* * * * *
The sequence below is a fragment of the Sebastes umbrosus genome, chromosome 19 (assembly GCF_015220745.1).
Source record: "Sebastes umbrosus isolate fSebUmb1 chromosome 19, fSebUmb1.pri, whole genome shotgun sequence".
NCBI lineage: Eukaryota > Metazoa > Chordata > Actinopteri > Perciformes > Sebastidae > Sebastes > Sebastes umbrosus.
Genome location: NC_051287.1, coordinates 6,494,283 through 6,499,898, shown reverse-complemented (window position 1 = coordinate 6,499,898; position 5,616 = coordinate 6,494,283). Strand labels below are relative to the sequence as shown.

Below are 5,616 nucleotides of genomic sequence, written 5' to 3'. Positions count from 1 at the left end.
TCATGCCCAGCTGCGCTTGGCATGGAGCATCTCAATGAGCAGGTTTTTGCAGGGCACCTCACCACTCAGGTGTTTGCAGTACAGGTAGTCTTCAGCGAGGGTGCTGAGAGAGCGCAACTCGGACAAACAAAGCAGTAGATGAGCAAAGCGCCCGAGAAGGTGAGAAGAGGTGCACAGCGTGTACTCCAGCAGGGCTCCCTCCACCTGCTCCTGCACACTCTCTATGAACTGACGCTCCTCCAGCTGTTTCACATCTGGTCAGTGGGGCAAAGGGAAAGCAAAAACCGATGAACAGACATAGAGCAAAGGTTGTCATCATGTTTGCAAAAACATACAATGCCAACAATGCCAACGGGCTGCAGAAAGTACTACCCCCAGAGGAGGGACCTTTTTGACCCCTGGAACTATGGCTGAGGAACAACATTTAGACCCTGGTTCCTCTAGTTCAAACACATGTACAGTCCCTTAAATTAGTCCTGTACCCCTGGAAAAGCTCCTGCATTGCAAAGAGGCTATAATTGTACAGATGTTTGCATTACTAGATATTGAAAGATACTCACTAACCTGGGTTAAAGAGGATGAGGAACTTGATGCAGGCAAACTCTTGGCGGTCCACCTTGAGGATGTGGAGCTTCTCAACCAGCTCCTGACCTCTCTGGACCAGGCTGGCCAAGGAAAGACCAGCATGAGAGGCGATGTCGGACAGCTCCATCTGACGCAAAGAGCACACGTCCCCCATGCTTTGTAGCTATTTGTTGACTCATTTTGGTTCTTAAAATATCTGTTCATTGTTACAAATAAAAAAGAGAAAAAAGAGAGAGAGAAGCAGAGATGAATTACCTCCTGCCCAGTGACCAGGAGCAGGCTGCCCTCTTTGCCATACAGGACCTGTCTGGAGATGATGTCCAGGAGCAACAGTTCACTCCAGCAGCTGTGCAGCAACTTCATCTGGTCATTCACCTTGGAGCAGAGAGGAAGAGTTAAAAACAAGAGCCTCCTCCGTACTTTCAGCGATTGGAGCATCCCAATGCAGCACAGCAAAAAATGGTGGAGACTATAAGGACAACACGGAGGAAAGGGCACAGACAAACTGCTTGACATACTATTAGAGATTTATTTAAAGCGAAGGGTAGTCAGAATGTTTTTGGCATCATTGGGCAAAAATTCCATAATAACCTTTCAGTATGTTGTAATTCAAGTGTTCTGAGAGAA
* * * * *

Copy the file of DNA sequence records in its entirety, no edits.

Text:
The sequence below is a fragment of the Sebastes umbrosus genome, chromosome 19 (assembly GCF_015220745.1).
Source record: "Sebastes umbrosus isolate fSebUmb1 chromosome 19, fSebUmb1.pri, whole genome shotgun sequence".
NCBI lineage: Eukaryota > Metazoa > Chordata > Actinopteri > Perciformes > Sebastidae > Sebastes > Sebastes umbrosus.
Genome location: NC_051287.1, coordinates 6,494,283 through 6,499,898, shown reverse-complemented (window position 1 = coordinate 6,499,898; position 5,616 = coordinate 6,494,283). Strand labels below are relative to the sequence as shown.

Below are 5,616 nucleotides of genomic sequence, written 5' to 3'. Positions count from 1 at the left end.
TCATGCCCAGCTGCGCTTGGCATGGAGCATCTCAATGAGCAGGTTTTTGCAGGGCACCTCACCACTCAGGTGTTTGCAGTACAGGTAGTCTTCAGCGAGGGTGCTGAGAGAGCGCAACTCGGACAAACAAAGCAGTAGATGAGCAAAGCGCCCGAGAAGGTGAGAAGAGGTGCACAGCGTGTACTCCAGCAGGGCTCCCTCCACCTGCTCCTGCACACTCTCTATGAACTGACGCTCCTCCAGCTGTTTCACATCTGGTCAGTGGGGCAAAGGGAAAGCAAAAACCGATGAACAGACATAGAGCAAAGGTTGTCATCATGTTTGCAAAAACATACAATGCCAACAATGCCAACGGGCTGCAGAAAGTACTACCCCCAGAGGAGGGACCTTTTTGACCCCTGGAACTATGGCTGAGGAACAACATTTAGACCCTGGTTCCTCTAGTTCAAACACATGTACAGTCCCTTAAATTAGTCCTGTACCCCTGGAAAAGCTCCTGCATTGCAAAGAGGCTATAATTGTACAGATGTTTGCATTACTAGATATTGAAAGATACTCACTAACCTGGGTTAAAGAGGATGAGGAACTTGATGCAGGCAAACTCTTGGCGGTCCACCTTGAGGATGTGGAGCTTCTCAACCAGCTCCTGACCTCTCTGGACCAGGCTGGCCAAGGAAAGACCAGCATGAGAGGCGATGTCGGACAGCTCCATCTGACGCAAAGAGCACACGTCCCCCATGCTTTGTAGCTATTTGTTGACTCATTTTGGTTCTTAAAATATCTGTTCATTGTTACAAATAAAAAAGAGAAAAAAGAGAGAGAGAAGCAGAGATGAATTACCTCCTGCCCAGTGACCAGGAGCAGGCTGCCCTCTTTGCCATACAGGACCTGTCTGGAGATGATGTCCAGGAGCAACAGTTCACTCCAGCAGCTGTGCAGCAACTTCATCTGGTCATTCACCTTGGAGCAGAGAGGAAGAGTTAAAAACAAGAGCCTCCTCCGTACTTTCAGCGATTGGAGCATCCCAATGCAGCACAGCAAAAAATGGTGGAGACTATAAGGACAACACGGAGGAAAGGGCACAGACAAACTGCTTGACATACTATTAGAGATTTATTTAAAGCGAAGGGTAGTCAGAATGTTTTTGGCATCATTGGGCAAAAATTCCATAATAACCTTTCAGTATGTTGTAATTCAAGTGTTCTGAGAGAA